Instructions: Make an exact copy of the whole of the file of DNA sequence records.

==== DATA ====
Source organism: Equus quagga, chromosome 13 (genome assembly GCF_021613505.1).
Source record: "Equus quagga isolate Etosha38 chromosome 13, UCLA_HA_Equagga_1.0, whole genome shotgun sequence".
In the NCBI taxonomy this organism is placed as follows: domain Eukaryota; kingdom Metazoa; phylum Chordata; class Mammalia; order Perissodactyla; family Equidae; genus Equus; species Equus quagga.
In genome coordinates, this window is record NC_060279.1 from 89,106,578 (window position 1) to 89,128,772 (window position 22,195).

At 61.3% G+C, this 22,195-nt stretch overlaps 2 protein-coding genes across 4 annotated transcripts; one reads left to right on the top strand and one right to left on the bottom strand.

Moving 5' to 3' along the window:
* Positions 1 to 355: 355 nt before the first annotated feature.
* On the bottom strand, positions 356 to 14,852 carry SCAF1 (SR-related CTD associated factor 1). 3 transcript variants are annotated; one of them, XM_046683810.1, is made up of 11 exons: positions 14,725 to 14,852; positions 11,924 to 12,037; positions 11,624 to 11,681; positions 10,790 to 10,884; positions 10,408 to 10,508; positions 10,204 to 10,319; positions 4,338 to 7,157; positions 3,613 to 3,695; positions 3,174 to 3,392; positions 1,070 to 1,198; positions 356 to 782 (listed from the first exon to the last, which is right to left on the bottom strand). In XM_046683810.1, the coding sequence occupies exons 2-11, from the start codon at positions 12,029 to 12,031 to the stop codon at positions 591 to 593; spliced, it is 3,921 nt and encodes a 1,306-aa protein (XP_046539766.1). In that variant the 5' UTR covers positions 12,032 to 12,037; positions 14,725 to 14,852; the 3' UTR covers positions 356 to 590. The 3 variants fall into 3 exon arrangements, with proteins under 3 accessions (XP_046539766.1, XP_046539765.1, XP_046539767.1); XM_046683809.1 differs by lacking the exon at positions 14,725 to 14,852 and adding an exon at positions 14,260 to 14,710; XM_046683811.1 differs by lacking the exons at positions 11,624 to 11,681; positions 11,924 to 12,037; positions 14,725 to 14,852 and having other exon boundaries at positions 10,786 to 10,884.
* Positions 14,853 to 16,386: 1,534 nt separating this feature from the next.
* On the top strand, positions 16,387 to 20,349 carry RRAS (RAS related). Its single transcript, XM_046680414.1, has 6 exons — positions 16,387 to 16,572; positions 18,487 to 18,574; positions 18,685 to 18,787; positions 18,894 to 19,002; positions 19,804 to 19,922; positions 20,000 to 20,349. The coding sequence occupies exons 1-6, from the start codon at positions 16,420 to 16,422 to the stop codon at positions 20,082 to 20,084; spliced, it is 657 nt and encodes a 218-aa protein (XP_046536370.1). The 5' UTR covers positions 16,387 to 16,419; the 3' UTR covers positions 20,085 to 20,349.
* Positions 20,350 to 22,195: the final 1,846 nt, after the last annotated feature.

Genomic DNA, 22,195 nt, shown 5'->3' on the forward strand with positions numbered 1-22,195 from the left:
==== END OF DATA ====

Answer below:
Source organism: Equus quagga, chromosome 13 (genome assembly GCF_021613505.1).
Source record: "Equus quagga isolate Etosha38 chromosome 13, UCLA_HA_Equagga_1.0, whole genome shotgun sequence".
In the NCBI taxonomy this organism is placed as follows: domain Eukaryota; kingdom Metazoa; phylum Chordata; class Mammalia; order Perissodactyla; family Equidae; genus Equus; species Equus quagga.
In genome coordinates, this window is record NC_060279.1 from 89,106,578 (window position 1) to 89,128,772 (window position 22,195).

At 61.3% G+C, this 22,195-nt stretch overlaps 2 protein-coding genes across 4 annotated transcripts; one reads left to right on the top strand and one right to left on the bottom strand.

Moving 5' to 3' along the window:
* Positions 1 to 355: 355 nt before the first annotated feature.
* On the bottom strand, positions 356 to 14,852 carry SCAF1 (SR-related CTD associated factor 1). 3 transcript variants are annotated; one of them, XM_046683810.1, is made up of 11 exons: positions 14,725 to 14,852; positions 11,924 to 12,037; positions 11,624 to 11,681; positions 10,790 to 10,884; positions 10,408 to 10,508; positions 10,204 to 10,319; positions 4,338 to 7,157; positions 3,613 to 3,695; positions 3,174 to 3,392; positions 1,070 to 1,198; positions 356 to 782 (listed from the first exon to the last, which is right to left on the bottom strand). In XM_046683810.1, the coding sequence occupies exons 2-11, from the start codon at positions 12,029 to 12,031 to the stop codon at positions 591 to 593; spliced, it is 3,921 nt and encodes a 1,306-aa protein (XP_046539766.1). In that variant the 5' UTR covers positions 12,032 to 12,037; positions 14,725 to 14,852; the 3' UTR covers positions 356 to 590. The 3 variants fall into 3 exon arrangements, with proteins under 3 accessions (XP_046539766.1, XP_046539765.1, XP_046539767.1); XM_046683809.1 differs by lacking the exon at positions 14,725 to 14,852 and adding an exon at positions 14,260 to 14,710; XM_046683811.1 differs by lacking the exons at positions 11,624 to 11,681; positions 11,924 to 12,037; positions 14,725 to 14,852 and having other exon boundaries at positions 10,786 to 10,884.
* Positions 14,853 to 16,386: 1,534 nt separating this feature from the next.
* On the top strand, positions 16,387 to 20,349 carry RRAS (RAS related). Its single transcript, XM_046680414.1, has 6 exons — positions 16,387 to 16,572; positions 18,487 to 18,574; positions 18,685 to 18,787; positions 18,894 to 19,002; positions 19,804 to 19,922; positions 20,000 to 20,349. The coding sequence occupies exons 1-6, from the start codon at positions 16,420 to 16,422 to the stop codon at positions 20,082 to 20,084; spliced, it is 657 nt and encodes a 218-aa protein (XP_046536370.1). The 5' UTR covers positions 16,387 to 16,419; the 3' UTR covers positions 20,085 to 20,349.
* Positions 20,350 to 22,195: the final 1,846 nt, after the last annotated feature.

Genomic DNA, 22,195 nt, shown 5'->3' on the forward strand with positions numbered 1-22,195 from the left: